I expect that when AHS is finished its run, we will look back on Freakshow as the weakest installment, but one that was a (no pun intended) necessary evil, as it promises to be the bridge between AHS’ random brand of mayhem and a potentially remarkable seemingly unconnected group of stories that eventually come together to form a big picture no one knew was there.
If you want to talk about a show that clearly doesn’t get it, then NBC’s Constantine is Exhibit A. This joyless compendium of religious themed horror has none of the playful sense of “Boo!” scares that its lead-in Grimm does, instead choosing to be a gloomy collection of explosions and gross-out visuals. If there is a show this reminds me of, it’s the failed Hannibal, but without the brilliant Mads Mikkelsen serving as a magnetic villain.
In lieu of what it could be, Constantine plods forward as a supernatural procedural, with a wisecracking leader (Matt Ryan) who rarely, if ever, cracks wise. His team will remind absolutely no one of Buffy’s Scooby Gang, although he does get periodic visits from a devil-eyed winged angel (Harold Perrineau) who could be so much more fun but instead is just another joyless talking prop, the Prophecy-themed equivalent of the self-destructing tape recorder at the beginning of every Mission Impossible episode.
I’ve heard Constantine is already on the ropes, and it doesn’t surprise me at all. This show has none of the charm of Grimm and seems to have forgotten the whole point of having a horror story in the first place. If you’re not having fun getting scared, why bother?
Remember that episode of Family Guy where Brian, Peter, Stewie and Chris all drink Ipecac and then proceed to puke all over each other? That’s now only the second funniest vomit scene in TV history. Mom has it beat, after this week’s truly hilarious scene that involved drunkenness, punking and many, many hungry cats. ‘Nuff said.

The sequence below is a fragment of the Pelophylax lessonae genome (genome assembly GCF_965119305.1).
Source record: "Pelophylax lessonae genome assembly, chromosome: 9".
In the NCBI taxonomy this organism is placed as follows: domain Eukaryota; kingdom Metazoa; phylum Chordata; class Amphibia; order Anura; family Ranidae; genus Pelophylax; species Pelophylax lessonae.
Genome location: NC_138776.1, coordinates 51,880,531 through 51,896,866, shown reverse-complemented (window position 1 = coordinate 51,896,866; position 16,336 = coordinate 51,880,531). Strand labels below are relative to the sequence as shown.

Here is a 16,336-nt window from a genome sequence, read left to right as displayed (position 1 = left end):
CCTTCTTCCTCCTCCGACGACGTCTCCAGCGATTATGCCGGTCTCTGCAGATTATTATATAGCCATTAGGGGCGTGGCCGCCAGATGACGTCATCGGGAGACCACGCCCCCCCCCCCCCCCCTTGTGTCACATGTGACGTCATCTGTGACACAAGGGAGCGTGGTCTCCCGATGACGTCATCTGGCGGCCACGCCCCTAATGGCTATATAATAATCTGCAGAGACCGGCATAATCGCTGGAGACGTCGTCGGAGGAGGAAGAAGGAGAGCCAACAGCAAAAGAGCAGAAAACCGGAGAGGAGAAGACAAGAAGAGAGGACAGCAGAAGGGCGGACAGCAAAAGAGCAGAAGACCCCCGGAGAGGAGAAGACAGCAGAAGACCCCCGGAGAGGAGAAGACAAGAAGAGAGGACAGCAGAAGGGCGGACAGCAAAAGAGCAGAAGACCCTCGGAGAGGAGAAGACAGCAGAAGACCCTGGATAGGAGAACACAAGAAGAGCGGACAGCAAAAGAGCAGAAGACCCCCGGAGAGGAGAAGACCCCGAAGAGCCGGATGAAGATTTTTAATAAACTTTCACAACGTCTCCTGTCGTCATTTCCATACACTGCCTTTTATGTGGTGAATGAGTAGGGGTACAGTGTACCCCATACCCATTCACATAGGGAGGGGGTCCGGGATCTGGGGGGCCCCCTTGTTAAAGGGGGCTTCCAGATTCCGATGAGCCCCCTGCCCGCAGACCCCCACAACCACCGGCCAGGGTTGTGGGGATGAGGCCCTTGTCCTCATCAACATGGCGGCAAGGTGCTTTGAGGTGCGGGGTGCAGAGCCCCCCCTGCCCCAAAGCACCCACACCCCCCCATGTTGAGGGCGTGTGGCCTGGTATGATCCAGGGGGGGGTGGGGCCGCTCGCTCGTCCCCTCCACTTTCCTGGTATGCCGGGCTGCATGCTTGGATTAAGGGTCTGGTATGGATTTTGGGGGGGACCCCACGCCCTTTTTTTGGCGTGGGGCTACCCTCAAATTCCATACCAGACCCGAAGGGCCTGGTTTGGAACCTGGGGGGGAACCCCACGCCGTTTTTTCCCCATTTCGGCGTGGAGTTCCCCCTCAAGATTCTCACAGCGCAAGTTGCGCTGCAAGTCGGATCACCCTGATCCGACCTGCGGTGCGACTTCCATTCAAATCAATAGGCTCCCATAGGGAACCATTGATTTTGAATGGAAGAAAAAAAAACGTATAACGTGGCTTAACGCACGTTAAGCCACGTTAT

Educational TV. Things we learned from watching TV this week: 1) The pilgrims were murderers and turkey tastes like napkins (Brooklyn Nine-Nine); 2) The city of Philadelphia is covered in Cheez Whiz (Conan); 3) Who’d have thought Charles Manson would have a better week than Bill Cosby? (The Soup).
So which Thursday night appointment TV show delivered more bang for the buck in its midseason finale? This time around I have to give it to newcomer How To Get Away With Murder, but HTGAWM has been setting up all season for a big reveal at this point, spending an inordinate amount of time in maddening flash-forward, teasing the details of a crime yet to be committed. That doesn’t mean, of course, that Scandal fell down on the job. You knew something was coming, this is Scandal after all, but I bet you didn’t see the cliffhanger the last two minutes left you on.
The series premiere of Booze Traveler airs on the Travel Channel on November 24.
Nellyville debuts on BET on November 25.
USA Network airs a Modern Family marathon on Thanksgiving.
E Channel airs a Keeping Up With the Kardashians marathon on Thanksgiving.
Grumpy Cat’s Worst Christmas Ever airs on Lifetime on November 29.
TV’s a big place and I haven’t been to all of it yet. Got a favorite show you’d like me to comment on? Post a comment below, contact me on twitter @RobLazlo. or shoot me an email: [email protected] I welcome your input! Featured Image Image Source 2 Image Source 3 Image Source 4